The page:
February 8th – Comprehensive report, Democrats in the U.S. Congress will release details of the $1.9 trillion rescue plan on the 8th.
The plan intends to distribute $1,400 in cash directly to eligible people, but the specific threshold has not yet been finalized.
U.S. Treasury Secretary Yellen said that Americans with an annual income of $60,000 should receive direct money as part of the $1.9 trillion coronavirus relief plan proposed by the White House.
Regarding the smaller compromise proposed by Republicans, Yellen said: “President Biden wants to make sure that all the needs of Americans are met.”
“I know there are some details to address and the president is willing to work with Congress.” Yellen continued.
In response to some Democrats’ calls to lower the threshold for direct payment to $50,000 a year, she said, “The details of how to determine the threshold have yet to be determined, but struggling middle-class families need help.”
Meanwhile, progressive members of the House of Representatives and the Senate have urged the government not to heed the calls of centrists such as Senator Joe Manchin and lower the threshold for direct distribution of money in the rescue plan.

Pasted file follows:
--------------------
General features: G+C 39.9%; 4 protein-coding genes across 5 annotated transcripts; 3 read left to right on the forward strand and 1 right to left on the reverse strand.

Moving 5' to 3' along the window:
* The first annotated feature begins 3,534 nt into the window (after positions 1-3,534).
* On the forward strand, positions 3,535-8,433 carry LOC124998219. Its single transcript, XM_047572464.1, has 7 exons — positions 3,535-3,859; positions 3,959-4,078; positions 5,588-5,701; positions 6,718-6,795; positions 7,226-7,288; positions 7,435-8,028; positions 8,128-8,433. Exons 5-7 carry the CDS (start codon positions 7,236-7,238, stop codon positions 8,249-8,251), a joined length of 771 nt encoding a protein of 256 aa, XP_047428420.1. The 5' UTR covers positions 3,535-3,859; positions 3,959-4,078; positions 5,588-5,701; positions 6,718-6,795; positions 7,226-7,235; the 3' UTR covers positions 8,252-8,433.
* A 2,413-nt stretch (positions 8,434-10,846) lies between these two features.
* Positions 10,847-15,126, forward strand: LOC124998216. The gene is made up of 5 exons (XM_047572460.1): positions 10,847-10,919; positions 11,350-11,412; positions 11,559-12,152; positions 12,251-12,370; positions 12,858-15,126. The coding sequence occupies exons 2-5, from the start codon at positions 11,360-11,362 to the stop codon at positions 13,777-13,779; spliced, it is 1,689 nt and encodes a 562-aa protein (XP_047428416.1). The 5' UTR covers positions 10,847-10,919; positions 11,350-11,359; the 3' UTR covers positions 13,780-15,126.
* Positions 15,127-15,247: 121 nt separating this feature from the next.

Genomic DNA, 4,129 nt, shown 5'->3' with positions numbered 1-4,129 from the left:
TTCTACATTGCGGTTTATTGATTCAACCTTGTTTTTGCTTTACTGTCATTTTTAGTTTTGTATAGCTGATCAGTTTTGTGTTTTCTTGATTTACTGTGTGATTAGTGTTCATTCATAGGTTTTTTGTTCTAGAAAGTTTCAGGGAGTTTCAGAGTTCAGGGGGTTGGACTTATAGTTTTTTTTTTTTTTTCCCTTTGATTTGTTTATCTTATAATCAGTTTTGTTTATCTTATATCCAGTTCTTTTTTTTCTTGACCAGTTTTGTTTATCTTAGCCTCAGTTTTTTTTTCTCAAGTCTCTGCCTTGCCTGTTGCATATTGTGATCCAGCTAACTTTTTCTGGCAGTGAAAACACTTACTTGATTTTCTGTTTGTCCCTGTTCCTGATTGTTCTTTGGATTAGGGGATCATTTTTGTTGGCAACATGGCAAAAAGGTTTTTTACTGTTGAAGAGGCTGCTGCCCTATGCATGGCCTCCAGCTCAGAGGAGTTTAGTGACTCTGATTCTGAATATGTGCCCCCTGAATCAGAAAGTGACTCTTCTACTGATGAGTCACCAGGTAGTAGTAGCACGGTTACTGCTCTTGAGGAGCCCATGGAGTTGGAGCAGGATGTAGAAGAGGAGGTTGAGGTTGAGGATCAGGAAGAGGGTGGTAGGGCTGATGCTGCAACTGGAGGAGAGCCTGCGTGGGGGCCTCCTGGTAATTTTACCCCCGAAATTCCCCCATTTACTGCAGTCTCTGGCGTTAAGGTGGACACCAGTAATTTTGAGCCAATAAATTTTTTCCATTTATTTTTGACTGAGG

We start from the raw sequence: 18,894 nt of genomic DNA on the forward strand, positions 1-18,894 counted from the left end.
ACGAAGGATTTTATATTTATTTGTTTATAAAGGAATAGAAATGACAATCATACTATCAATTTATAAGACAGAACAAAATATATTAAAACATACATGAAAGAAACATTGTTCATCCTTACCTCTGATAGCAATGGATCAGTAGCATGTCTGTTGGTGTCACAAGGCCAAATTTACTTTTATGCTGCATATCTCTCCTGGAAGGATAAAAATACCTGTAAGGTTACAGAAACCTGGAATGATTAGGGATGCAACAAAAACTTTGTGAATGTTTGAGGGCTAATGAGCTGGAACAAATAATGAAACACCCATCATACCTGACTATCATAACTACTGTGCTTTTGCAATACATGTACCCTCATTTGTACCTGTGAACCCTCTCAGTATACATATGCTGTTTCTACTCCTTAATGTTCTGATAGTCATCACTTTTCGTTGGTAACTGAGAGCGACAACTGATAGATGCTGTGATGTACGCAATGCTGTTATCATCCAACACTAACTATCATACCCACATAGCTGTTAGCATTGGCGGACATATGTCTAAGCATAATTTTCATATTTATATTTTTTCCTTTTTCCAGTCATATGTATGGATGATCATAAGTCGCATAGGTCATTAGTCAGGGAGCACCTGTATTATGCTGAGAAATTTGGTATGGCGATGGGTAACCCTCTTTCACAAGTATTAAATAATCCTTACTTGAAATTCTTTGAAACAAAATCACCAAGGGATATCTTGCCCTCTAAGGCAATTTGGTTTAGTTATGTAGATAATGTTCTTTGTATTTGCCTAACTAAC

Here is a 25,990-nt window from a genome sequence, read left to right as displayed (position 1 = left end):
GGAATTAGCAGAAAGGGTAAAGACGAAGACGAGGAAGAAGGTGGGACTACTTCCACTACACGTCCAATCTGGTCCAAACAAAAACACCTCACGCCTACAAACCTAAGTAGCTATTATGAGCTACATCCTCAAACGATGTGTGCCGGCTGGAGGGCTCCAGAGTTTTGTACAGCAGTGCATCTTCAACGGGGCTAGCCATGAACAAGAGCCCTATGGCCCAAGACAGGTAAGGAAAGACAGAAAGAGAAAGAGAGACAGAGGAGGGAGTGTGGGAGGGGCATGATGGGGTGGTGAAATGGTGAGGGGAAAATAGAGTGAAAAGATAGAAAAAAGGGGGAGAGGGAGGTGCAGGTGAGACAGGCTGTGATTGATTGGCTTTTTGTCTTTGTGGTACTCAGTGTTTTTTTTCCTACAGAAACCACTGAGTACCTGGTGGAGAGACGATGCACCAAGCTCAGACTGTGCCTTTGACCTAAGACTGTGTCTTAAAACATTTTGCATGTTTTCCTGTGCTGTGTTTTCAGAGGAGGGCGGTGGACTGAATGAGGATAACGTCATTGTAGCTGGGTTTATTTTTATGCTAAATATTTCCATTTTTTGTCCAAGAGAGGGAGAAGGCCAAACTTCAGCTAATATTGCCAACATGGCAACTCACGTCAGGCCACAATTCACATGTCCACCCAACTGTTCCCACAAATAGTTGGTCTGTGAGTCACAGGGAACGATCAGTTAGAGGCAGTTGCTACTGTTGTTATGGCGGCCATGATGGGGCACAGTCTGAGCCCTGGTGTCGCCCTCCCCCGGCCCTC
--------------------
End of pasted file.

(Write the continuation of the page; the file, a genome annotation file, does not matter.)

The report said that the reduced relief plan proposed by Republican senators was rejected when they met with Biden, and Democrats seemed to be ready to pass the rescue plan with little Republican support.
“There is absolutely no reason to let us experience a slow recovery,” Yellen said.
I hope that if this bill is passed, it will be able to return to full employment in 2022.”
“The CBO recently released an analysis that showed that if we don’t provide additional support, the unemployment rate will remain high for years to come.” She added.” It is estimated that the unemployment rate will not fall to 4% again until 2025.”
Democrats will release details of the rescue bill on the 8th, including expanding the child benefits of millions of American families and distributing $3,000 directly to each family with children.
Under the bill, the IRS will issue $3,600 per year, or $300 per month for each child under the age of 6 and $3,000 per child between the ages of 6 and 17, or $250 per month.
As the IRS needs to prepare for new measures, monthly direct payments for families with children will begin in July.